For nearly weeks, nothing went the New York Mets' way. That all changed for at least one night.
Slumping Robin Ventura homered in the fourth inning and hit a bases-loaded single in the 11th to lead the skidding Mets to just their second win in 10 games, 3-2 over the Pittsburgh Pirates on Friday night.
"We're hanging by the skin of our teeth," Ventura said. "But we'll just keep showing up and see what happens."
To make the postseason for the first time since 1988, the Mets will need a near miracle. It started Friday night with the Mets' win, Houston's 5-1 loss to Los Angeles and Cincinnati's 4-3, 10-inning loss at Milwaukee.
"It's happening. It's all happening," Mets manager Bobby Valentine said. "We finally got some breaks. I'll take as many going our way as possible. I think we're probably on the minus side as far as breaks are concerned."
The Mets still need at a few more.
They must either win the final two games against Pittsburgh while the Astros or Reds lose once, or win once and hope Houston or Cincinnati drops its last two, forcing a one-game playoff.
If there is a three-way tie, the Mets would earn the wild card, and the Reds and Astros would play one game for the NL Central title.
"You never know what will happen," Ventura said. "If we can lose that many in a row, other teams can too."
New York, which lost its final five games last year and fell a game short of a wild-card playoff, blew a 2-0 lead in the eighth-inning before rallying to win in the 11th.
While Scott Sauerbeck (4-1) was throwing his warmup pitches, the scoreboard showed that Milwaukee tied Cincinnati in the ninth inning and Houston lost, leading to a standing ovation from the crowd.
"When the count was 1-1, I took a peak at the scoreboard," Shawon Dunston said. "I saw the final score and said, Let's get a win."'
Dunston, whose misplay in the 11th inning Thursday night led to a 4-3 loss to Atlanta, lined a single on the next pitch and moved to second on a bunt.
After Edgardo Alfonzo was intentionally walked, John Olerud grounded out. Sauerbeck then intentionally walked Piazza to load the bases for Ventura, who has been bothered by a sore left knee that was drained Wednesday.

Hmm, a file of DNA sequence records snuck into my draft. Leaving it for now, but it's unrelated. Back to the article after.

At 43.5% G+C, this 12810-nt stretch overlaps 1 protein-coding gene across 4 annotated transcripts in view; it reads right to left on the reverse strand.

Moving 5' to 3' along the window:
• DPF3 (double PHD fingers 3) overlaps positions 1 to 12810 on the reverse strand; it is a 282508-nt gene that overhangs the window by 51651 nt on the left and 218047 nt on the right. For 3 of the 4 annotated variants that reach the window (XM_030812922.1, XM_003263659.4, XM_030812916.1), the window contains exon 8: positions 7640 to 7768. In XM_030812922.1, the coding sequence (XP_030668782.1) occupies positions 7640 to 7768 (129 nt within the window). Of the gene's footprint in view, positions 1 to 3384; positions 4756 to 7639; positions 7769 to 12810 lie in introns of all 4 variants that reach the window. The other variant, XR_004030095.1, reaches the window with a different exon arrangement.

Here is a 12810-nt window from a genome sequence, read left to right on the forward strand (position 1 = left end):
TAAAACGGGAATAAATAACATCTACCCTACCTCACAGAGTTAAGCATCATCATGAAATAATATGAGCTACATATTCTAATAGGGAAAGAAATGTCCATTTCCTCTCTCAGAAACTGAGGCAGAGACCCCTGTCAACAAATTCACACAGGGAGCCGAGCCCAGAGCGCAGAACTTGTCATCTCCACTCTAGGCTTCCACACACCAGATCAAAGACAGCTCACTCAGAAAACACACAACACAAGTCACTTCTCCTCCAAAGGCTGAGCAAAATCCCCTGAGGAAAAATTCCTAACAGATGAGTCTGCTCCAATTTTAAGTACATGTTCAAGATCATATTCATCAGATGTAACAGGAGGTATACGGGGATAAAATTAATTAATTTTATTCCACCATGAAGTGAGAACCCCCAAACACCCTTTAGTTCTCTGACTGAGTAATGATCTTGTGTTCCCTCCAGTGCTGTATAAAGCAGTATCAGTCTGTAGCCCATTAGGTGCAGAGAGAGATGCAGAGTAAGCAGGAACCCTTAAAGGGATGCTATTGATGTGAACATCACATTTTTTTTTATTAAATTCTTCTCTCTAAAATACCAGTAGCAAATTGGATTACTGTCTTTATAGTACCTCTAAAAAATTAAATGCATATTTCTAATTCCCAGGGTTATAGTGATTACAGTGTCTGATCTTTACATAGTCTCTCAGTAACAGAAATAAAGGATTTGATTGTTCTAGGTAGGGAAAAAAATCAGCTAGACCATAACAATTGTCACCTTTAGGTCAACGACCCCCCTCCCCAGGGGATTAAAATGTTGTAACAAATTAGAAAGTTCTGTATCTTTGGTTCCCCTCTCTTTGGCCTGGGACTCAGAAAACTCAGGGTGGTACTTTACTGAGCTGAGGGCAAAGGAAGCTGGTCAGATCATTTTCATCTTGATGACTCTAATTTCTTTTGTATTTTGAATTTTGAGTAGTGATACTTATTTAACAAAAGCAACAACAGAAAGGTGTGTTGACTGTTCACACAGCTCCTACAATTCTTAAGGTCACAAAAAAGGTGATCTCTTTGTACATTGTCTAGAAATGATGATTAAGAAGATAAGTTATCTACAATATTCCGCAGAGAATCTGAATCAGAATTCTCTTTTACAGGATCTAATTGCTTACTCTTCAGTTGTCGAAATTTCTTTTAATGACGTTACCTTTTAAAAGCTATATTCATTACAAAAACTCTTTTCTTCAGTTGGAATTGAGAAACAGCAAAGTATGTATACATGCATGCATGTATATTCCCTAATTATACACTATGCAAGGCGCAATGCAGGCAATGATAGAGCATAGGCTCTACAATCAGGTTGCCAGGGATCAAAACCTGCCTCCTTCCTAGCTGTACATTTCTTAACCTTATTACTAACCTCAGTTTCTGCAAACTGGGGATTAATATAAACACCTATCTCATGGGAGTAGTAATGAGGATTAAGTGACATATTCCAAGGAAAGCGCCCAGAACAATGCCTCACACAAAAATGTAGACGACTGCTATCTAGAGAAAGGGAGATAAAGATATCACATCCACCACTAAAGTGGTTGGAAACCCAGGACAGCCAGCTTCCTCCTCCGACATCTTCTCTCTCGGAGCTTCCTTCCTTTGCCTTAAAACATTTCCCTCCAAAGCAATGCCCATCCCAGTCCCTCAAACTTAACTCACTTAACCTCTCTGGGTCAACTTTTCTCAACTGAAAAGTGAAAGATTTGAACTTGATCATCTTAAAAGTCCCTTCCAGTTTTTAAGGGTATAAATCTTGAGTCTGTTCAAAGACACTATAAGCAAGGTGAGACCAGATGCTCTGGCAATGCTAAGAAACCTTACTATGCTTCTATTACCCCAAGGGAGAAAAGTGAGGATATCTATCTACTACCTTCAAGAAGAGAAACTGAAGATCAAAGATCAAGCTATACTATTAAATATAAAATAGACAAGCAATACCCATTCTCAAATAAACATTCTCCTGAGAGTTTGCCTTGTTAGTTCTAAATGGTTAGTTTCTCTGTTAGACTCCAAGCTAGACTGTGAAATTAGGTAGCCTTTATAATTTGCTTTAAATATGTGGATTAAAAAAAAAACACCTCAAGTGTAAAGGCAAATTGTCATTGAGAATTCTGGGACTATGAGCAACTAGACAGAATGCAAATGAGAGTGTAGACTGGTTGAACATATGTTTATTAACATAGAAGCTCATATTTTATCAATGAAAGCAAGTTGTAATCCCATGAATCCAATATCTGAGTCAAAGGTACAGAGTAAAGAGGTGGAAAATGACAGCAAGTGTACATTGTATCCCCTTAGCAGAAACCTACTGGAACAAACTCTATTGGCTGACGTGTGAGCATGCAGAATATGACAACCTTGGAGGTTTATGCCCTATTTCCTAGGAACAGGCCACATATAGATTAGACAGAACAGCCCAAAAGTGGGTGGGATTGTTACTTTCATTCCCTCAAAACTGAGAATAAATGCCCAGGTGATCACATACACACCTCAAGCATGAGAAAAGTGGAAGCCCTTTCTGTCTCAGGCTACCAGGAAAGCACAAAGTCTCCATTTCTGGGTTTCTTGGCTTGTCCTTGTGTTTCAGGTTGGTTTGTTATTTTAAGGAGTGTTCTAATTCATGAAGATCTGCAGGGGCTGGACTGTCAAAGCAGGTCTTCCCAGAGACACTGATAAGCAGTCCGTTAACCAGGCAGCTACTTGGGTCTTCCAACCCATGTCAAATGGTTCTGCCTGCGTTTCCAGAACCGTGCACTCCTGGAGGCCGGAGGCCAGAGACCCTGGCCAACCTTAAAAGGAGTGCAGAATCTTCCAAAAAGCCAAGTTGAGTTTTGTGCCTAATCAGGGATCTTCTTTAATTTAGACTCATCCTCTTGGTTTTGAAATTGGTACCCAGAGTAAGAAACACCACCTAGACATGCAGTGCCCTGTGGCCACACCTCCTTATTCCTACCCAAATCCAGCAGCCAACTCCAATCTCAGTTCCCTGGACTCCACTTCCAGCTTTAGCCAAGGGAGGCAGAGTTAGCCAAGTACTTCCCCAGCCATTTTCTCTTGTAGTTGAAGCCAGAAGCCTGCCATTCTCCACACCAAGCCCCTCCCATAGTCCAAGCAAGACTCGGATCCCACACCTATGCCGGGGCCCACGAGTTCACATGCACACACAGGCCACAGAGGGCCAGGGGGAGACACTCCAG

A .369 hitter with 15 homers and 146 RBIs in 130 at-bats with the bases loaded, Ventura lined a single to center to win the game.
"For struggling like I have, it's nice to contribute and help win games," said Ventura, who was 5-for-38 with one RBI in the previous nine games. "It's still a longshot. We can't take anything for granted."
The Mets poured out of the dugout as Ventura rounded first base with his arms raised. Darryl Hamilton, the on-deck hitter, gave Dunston a bear hug as he crossed the plate.
Pat Mahomes (8-0) two scoreless innings for the win.
Following a heartbreaking loss to Atlanta on Thursday night that left the Mets on the brink of a second straight late-season fold, the 29,528 fans at Shea Stadium were subdued early.
The first real sign that Mets fans believed came in the sixth. Shortly after the right-field scoreboard showed Houston trailing Los Angeles 3-0, Piazza launched a towering homer to right-center to make it 2-0.
Kenny Rogers, knocked out of his previous start after 2 2-3 innings against Philadelphia, worked efficiently through a young Pirates lineup that featured three rookies. He allowed two runs and five hits in 7 1-3 innings, tying his career high with 10 strikeouts.
"Pitching well in a game like this is just exactly what you dream about doing when you step on the mound," Rogers said.
Franco, who has more major league service without making the playoffs than any other active player, got Morris to hit a grounder back to the box. Franco deflected the ball and second baseman Edgardo Alfonzo's throw to first pulled John Olerud off the bag, allowing the tying run to score.
"We want to play well," Pirates manager Gene Lamont said. "We owe that to Cincinnati and Houston. This race doesn't change how we play the game."
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